False and superficial religion fills this world. But we who love Christ dare not accommodate our worship to the styles and preferences of an unbelieving world. Instead, we must make it our business to look to Scripture alone to direct our church practices.
Today we’re going to look at three such principles from the pages of God’s Word that should guide our worship.
Edify the Flock
The Bible tells us that the purpose of spiritual gifts is for the edification of the whole church (Ephesians 4:12; cf. 1 Corinthians 14:12). Therefore all ministry in the context of the church should somehow build up the flock.
Above all, ministry should be aimed at stimulating truth-centered worship. This is implied by the expression “Worship in spirit and truth” (John 4:24). As we have noted in previous posts, worship should engage the intellect as well as the emotions. By all means, worship should be passionate, heartfelt, and moving. But the point is not to stir the emotions while turning off the mind. That type of “worship” edifies no one. Therefore true worship must merge heart and mind in a response of pure adoration, based on the truth revealed in the Word.
Music may sometimes move us by the sheer beauty of its sound, but such sentiment is not worship. Music alone, uninformed by truth, is not legitimate worship.
Genuine worship is passionate because it arises out of our love for God. But to be true worship it must also arise out of a correct understanding of His law, His righteousness, His mercy, and His being. Real worship acknowledges God as He has revealed Himself in His Word. We know from Scripture, for example, that He is the only perfectly holy source from which flows all goodness, mercy, truth, wisdom, power, and salvation. Worship means ascribing glory to Him because of those truths. It means adoring Him for who He is, for what He has done, and for what He has promised. It must therefore be a response to the truth that He has revealed about Himself. Such worship cannot rise out of a vacuum. It is prompted and vitalized by the objective truth of the Word.
Rote ceremonies and entertainment that are detached from that truth can’t possibly edify the flock. At best they can arouse a purely emotional response, but that isn’t true worship, and it builds no one up in the truth.
Honor the Lord
Hebrews 12:28 says, “Let us show gratitude, by which we may offer to God an acceptable service with reverence and awe.” That verse speaks of the attitude in which we should worship. The Greek word for “service” is latreuō, which literally means “worship.” The point is that worship ought to be done reverently, in a way that honors God. In fact, the Authorized Version translates it this way: “Let us have grace, whereby we may serve God acceptably with reverence and godly fear” (emphasis added)—and the next verse adds, “For our God is a consuming fire” (v. 29). ō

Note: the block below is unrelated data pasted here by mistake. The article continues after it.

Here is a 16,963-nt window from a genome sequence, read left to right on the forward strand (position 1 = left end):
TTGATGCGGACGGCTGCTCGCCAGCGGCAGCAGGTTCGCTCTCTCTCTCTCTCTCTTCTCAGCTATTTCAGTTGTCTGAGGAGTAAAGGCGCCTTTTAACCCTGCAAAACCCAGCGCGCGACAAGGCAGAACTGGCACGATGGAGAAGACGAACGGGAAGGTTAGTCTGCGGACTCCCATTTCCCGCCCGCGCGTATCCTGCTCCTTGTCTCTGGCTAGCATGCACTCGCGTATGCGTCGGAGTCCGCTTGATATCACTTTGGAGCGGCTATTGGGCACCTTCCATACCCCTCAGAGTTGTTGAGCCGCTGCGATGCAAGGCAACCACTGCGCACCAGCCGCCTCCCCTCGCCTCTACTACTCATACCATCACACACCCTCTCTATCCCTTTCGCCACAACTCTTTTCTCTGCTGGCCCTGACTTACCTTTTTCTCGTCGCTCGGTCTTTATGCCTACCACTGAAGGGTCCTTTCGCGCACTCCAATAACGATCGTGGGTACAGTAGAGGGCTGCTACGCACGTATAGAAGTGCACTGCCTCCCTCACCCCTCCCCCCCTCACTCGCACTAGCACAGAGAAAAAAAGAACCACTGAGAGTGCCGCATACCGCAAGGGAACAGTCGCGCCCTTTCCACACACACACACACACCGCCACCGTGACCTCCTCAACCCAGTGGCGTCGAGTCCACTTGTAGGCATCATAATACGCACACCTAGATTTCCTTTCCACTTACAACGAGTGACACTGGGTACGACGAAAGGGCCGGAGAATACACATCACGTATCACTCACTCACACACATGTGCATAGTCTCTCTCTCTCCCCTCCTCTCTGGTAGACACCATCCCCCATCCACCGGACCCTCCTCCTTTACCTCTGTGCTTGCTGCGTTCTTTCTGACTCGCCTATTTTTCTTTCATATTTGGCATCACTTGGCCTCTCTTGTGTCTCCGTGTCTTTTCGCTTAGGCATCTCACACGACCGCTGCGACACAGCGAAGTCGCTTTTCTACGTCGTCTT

There is certainly no place in corporate worship for the frivolous atmosphere that prevails in churches that desperately seek to be “relevant” to a postmodern comedy-club culture. To exchange the worship service for a circus is about as far from the spirit of biblical worship “in reverence and awe” as is possible.
“Reverence and awe” refers to a solemn sense of honor as we perceive the majesty of God. It demands both a sense of God’s holiness and a sense for our own sinfulness. Everything in the corporate worship of the church should aim at fostering such an atmosphere.
Why would a church replace preaching and worship with burlesque in the Lord’s Day services? Many who have done it say they are aiming to reach non-Christians. They want to create a user-friendly environment that will be more appealing to unbelievers. Their stated goal is relevance rather than reverence. And their services are designed to appeal to the tastes and preferences of unbelievers, not to honor the God they have gathered to worship.
Many of these churches give little or no emphasis to the New Testament ordinances. The Lord’s Supper, if observed at all, is relegated to a smaller, midweek service. Baptism is virtually deemed optional, and baptisms are normally performed somewhere other than in the Sunday services.
What’s wrong with that? Is there a problem with using the Lord’s Day services as evangelistic meetings? Is there a biblical reason Sunday should be the day believers gather for worship?
Both biblically and historically there are a number of reasons for setting aside the first day of the week for worship and fellowship among believers. A simple application of the regulative principle yields ample argumentation for this point.